summit  of  party  leaders  in  Beijing,  Vietnam  and  China  raised  their  bilateral  relations  to  a   strategic   partnership,   and   a   year   later   this   was   upgraded   to   a   strategic   cooperative   partnership.     2.  Threat  Perceptions   The  “China  Threat”   During  the  three  decades  following  the  formation  of  ASEAN  most  of  its  members  viewed   China  as  a  threat  to  regional  security  because  of  its  support  for  communist  insurgencies.   In   the   early   1990s   ASEAN   member   became   concerned   about   rising   Sino-­‐Vietnamese   tensions  in  the  South  China  Sea  and  this  reinforced  their  earlier  concerns  about  Chinese   assertive   behaviour.   By   the   second   half   of   the   1990s,   Southeast   Asian   preoccupations   turned   from   concern   over   the   “China   threat”   to   the   implications   of   China’s   economic   rise   and   its   impact   on   the   region. 8  In   1994,   ASEAN   and   China   agreed   to   open   consultations   on   political   and   security   issues   and   the   1st   China-­‐ASEAN   Senior   Officials   Meeting  was  held  in  Hangzhou  in  April  1995.  Also  in  1994,  China  became  a  member  of   the  ASEAN  Regional  Forum  (ARF).     China,  arguably  ,  was  socialized  into  ASEAN  norms  as  a  result  of  this  experience.  China,   which   was   initially   dismissive   of   multilateral   arrangements,   soon   came   to   appreciate   that  it  could  benefit  from  engagement.  China  then  assumed  a  proactive  role  in  the  ARF’s   inter-­‐sessional   work   program   related   to   confidence   building   measures.   In   2003,   China   launched   a   major   initiative   to   further   its   new   concept   of   security   by   successfully   proposing  the  creation  of  a  Security  Policy  Conference  comprised  of  senior  military  and   civilian   officials   drawn   from   all   ARF   members.   Finally,   China   has   been   a   strong   proponent  of  cooperative  measures  to  address  non-­‐traditional  security  challenges.   In   response   to   regional   concerns   over   “the   China   threat”   in   the   1990s,   Chinese   strategists   and   policy   makers   began   to   consider   how   to   assuage   Southeast   Asian   concerns.   The   result   was   China’s   “new   security   concept”   that   was   first   presented   to   a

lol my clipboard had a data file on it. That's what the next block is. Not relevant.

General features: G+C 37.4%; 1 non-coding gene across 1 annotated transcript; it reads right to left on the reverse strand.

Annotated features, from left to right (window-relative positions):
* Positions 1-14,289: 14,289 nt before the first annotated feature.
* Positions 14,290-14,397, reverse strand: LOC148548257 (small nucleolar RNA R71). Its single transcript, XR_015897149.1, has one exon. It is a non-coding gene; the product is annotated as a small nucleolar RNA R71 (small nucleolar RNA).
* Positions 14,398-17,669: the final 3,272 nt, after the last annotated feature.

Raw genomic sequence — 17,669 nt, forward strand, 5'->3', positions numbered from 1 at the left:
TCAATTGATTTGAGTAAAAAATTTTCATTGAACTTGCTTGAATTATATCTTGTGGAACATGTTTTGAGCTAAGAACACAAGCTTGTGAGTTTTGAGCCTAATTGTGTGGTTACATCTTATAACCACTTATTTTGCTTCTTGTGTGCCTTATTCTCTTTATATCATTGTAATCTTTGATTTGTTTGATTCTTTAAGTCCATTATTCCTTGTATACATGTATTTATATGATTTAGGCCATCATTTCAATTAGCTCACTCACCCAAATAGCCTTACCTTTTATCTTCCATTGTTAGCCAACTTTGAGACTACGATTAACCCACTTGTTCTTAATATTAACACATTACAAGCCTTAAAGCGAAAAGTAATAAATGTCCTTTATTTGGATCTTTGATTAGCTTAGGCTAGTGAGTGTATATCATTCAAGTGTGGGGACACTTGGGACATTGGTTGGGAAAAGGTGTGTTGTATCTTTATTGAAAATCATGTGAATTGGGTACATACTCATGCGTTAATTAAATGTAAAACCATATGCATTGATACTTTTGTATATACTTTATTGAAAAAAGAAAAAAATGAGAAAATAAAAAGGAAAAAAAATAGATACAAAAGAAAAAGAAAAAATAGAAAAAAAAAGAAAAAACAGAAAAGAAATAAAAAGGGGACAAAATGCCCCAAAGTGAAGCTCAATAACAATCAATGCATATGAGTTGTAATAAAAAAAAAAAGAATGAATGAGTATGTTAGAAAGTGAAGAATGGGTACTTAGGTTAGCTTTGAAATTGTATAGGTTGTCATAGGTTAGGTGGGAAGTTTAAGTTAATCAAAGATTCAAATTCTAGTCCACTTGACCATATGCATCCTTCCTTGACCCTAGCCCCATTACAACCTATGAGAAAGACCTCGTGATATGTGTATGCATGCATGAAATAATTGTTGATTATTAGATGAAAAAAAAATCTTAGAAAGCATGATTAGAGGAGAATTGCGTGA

Evelyn  Goh,  “Southeast  Asian  Perspectives  on  the  China  Challenge,”   The  Journal  of  Strategic  Studies   30,   nos.  4-­‐5  (August-­‐October  2007):  809-­‐832.